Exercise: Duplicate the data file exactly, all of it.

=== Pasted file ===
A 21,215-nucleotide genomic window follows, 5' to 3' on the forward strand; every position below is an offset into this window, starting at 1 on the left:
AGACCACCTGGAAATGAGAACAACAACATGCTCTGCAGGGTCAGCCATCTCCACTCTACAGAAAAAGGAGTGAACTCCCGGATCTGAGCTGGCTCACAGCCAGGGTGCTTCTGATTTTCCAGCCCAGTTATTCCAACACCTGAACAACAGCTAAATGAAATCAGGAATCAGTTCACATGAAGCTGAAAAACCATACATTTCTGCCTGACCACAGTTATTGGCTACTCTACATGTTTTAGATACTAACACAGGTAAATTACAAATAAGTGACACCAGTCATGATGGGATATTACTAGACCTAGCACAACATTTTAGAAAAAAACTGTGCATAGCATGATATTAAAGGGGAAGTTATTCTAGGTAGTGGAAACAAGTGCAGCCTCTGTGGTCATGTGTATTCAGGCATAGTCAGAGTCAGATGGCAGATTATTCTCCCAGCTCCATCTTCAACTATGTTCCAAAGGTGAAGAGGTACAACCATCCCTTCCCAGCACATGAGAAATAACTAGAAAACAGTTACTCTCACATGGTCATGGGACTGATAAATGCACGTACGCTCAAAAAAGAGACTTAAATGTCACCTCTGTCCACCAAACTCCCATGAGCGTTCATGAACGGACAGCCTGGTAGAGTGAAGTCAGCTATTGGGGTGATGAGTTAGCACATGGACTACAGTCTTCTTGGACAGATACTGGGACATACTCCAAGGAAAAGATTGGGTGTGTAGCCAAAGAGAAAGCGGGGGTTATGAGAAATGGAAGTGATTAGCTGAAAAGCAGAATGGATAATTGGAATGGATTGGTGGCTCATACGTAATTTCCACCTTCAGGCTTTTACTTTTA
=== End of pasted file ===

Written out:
A 21,215-nucleotide genomic window follows, 5' to 3' on the forward strand; every position below is an offset into this window, starting at 1 on the left:
AGACCACCTGGAAATGAGAACAACAACATGCTCTGCAGGGTCAGCCATCTCCACTCTACAGAAAAAGGAGTGAACTCCCGGATCTGAGCTGGCTCACAGCCAGGGTGCTTCTGATTTTCCAGCCCAGTTATTCCAACACCTGAACAACAGCTAAATGAAATCAGGAATCAGTTCACATGAAGCTGAAAAACCATACATTTCTGCCTGACCACAGTTATTGGCTACTCTACATGTTTTAGATACTAACACAGGTAAATTACAAATAAGTGACACCAGTCATGATGGGATATTACTAGACCTAGCACAACATTTTAGAAAAAAACTGTGCATAGCATGATATTAAAGGGGAAGTTATTCTAGGTAGTGGAAACAAGTGCAGCCTCTGTGGTCATGTGTATTCAGGCATAGTCAGAGTCAGATGGCAGATTATTCTCCCAGCTCCATCTTCAACTATGTTCCAAAGGTGAAGAGGTACAACCATCCCTTCCCAGCACATGAGAAATAACTAGAAAACAGTTACTCTCACATGGTCATGGGACTGATAAATGCACGTACGCTCAAAAAAGAGACTTAAATGTCACCTCTGTCCACCAAACTCCCATGAGCGTTCATGAACGGACAGCCTGGTAGAGTGAAGTCAGCTATTGGGGTGATGAGTTAGCACATGGACTACAGTCTTCTTGGACAGATACTGGGACATACTCCAAGGAAAAGATTGGGTGTGTAGCCAAAGAGAAAGCGGGGGTTATGAGAAATGGAAGTGATTAGCTGAAAAGCAGAATGGATAATTGGAATGGATTGGTGGCTCATACGTAATTTCCACCTTCAGGCTTTTACTTTTA